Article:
When you are writing web content, which camp do you fall into?
- Those who write for readers?
- Those who write for Googlebot?
Most small business owners I speak with fall into the first camp. They write what they know without thinking too much about Googlebot.
You know what, that’s great!
If you are writing for the web, whether its webpages, articles or blog posts – I don’t want to beat the “write for readers” out of you. Writing in your own voice creates a connection. Without thinking, you’ll use words and phrases that just fit together and give deeper meaning to the topic.
The thing is, GoogleBot isn’t human. It doesn’t understand the nuances of language – although it is getting more advanced these days.
SEO copywriters, people who write web content for a living, know that GoogleBot needs triggers and focus points to know what a webpage, article or blog post is actually about.
Many SEO copywriters can often fall firmly into camp two – writing web content exclusively for GoogleBot. That leaves their writing flat and sometimes so hard to read, real people simply don’t bother. We’ve all seen examples of keyword stuffed web copy and I have ranted more than once about it too!
Writing web content is a balancing act.
You are writing for two masters
- Your readers
Your readers are always the priority.
GoogleBot isn’t going to pick up the phone and book an appointment. It won’t pop into your shop and it certainly doesn’t have a wallet. GoogleBot won’t share your content or recommend you to its friends.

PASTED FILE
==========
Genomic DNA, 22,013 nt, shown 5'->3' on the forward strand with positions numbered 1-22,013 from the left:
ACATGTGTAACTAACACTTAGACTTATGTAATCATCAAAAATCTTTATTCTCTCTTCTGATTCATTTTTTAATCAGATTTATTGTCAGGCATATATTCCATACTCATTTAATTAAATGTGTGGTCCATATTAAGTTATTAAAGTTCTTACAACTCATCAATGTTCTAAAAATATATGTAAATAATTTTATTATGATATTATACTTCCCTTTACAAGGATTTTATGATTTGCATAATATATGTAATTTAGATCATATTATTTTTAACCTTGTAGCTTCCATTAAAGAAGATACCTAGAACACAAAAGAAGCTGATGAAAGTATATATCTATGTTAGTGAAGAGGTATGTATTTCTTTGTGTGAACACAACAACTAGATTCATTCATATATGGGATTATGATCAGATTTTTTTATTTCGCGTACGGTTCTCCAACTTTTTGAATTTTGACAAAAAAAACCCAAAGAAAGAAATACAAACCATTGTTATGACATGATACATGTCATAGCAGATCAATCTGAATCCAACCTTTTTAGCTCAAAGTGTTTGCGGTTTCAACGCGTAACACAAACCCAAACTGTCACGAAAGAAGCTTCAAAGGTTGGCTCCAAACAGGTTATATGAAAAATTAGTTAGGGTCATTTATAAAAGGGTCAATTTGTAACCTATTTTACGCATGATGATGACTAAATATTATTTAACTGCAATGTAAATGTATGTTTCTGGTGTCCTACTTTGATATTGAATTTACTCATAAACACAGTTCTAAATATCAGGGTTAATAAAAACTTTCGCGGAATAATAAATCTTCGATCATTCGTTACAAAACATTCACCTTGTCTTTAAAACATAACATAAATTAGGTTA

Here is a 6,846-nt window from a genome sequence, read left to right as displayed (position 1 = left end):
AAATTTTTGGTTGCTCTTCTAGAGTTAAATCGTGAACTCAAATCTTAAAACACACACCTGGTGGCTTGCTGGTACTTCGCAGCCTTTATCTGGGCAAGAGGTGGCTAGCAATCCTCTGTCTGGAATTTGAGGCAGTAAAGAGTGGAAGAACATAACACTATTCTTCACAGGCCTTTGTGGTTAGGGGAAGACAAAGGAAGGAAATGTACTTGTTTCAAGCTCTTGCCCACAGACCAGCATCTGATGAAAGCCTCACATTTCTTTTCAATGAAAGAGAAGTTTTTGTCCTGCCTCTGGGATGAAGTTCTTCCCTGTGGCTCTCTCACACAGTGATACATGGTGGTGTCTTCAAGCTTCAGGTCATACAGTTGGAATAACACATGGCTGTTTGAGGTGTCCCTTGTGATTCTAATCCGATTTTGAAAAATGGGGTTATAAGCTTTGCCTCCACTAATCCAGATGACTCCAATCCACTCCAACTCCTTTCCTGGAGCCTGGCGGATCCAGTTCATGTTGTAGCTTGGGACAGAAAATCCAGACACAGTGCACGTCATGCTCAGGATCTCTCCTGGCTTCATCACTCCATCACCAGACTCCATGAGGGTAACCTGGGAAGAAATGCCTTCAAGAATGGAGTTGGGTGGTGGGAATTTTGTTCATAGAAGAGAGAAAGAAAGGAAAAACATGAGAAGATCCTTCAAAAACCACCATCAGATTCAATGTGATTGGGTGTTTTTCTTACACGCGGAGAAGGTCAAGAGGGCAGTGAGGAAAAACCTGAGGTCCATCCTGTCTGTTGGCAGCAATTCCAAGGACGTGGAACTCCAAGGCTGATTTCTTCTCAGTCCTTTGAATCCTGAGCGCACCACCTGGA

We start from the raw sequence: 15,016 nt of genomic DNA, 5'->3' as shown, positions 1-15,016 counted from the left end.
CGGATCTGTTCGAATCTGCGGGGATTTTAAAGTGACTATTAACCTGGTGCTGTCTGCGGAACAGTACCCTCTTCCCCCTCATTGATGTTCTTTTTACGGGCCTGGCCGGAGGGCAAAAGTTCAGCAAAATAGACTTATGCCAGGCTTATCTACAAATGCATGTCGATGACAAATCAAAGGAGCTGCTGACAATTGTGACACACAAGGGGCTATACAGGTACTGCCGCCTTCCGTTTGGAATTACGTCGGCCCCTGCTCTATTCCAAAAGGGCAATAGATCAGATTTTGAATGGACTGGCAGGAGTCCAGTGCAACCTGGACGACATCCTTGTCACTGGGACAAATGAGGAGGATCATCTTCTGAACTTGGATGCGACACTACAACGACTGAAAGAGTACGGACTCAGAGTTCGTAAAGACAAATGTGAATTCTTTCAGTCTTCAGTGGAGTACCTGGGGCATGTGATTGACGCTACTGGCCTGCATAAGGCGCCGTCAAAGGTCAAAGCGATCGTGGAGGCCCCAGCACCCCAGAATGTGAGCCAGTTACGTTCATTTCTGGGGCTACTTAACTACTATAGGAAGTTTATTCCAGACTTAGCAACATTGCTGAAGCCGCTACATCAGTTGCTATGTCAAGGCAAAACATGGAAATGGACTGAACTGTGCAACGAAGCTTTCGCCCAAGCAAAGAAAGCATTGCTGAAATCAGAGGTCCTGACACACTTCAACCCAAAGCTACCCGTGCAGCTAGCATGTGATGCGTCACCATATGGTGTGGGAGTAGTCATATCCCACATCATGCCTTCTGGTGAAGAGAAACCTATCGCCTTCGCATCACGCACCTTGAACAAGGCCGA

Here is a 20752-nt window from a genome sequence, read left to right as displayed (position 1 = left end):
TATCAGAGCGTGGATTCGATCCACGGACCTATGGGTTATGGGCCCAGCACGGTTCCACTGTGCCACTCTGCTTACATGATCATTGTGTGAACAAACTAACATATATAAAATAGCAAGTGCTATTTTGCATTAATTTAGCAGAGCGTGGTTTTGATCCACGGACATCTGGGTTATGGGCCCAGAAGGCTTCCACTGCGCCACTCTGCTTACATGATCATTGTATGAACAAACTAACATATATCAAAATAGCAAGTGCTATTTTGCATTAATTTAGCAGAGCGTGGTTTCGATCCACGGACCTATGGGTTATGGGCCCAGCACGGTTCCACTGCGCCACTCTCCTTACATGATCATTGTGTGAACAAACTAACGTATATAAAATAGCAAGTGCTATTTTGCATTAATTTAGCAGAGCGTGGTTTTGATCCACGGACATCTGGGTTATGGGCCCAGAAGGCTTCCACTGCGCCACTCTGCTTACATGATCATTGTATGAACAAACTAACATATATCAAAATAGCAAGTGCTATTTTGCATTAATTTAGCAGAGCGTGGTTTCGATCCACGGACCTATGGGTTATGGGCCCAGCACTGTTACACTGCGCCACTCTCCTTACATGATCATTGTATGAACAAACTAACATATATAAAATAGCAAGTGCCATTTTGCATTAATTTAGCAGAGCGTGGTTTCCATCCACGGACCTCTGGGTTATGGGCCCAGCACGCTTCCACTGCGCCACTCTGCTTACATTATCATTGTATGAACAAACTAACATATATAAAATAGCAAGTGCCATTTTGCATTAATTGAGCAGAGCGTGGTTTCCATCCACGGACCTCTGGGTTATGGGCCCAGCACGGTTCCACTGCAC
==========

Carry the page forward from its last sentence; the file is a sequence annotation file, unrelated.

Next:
I can see SEO copywriters sobbing into their keyboard or yelling, “You’re wrong!” at the screen. Sorry guys, GoogleBot is firmly at number two!
That’s not to say you should ignore GoogleBot. You do need to be found online and your web copy can help with that. It’s known as on-page optimisation, which also includes keywords and phrases used behind the scenes of the page you actually see and read online.
Tips for writing web content
Each page, blog post or article should have one main focus keyword. Write your article/post then edit to include your focus keyword or phrase where it feels right and reads naturally.
When you write about something you know, you will use language associated with the topic without thinking too deeply about it. Writing your first draft naturally, without counting keywords or phrases helps to stop your content feeling flat and makes it more reader friendly.
GoogleBot takes into account the related words and phrases you use too. A tip if you are writing about a topic you are not completely familiar with is make a list of related words and phrases to include in your copy.
Include your focus keyword/phrase
- in the title
- in the page/post URL
- naturally throughout the article – at least once close to the beginning, preferably the first sentence or in the first paragraph.
Don’t force it and don’t go crazy with it. There is no optimum number of times to include a word or phrase. Read what you have written, if it sounds stilted you’ve gone too far!
Other indicators to let GoogleBot know what you are writing about are:
- using the keyword as the image alt text
- using the keyword in bold or italics
- using the keyword in your headings and sub-headings (h1, h2, h3 etc.)
Writing web content needn’t be so technical. In my next post, I’ll share some tools that make remembering these guidelines much easier.
Out of interest, when you are publishing content on the Internet, who is your master?
Balancing act image Copyright (c) 123RF Stock PhotosWriting Web Content Tips – Who Is Your Master Online? by Jan Kearney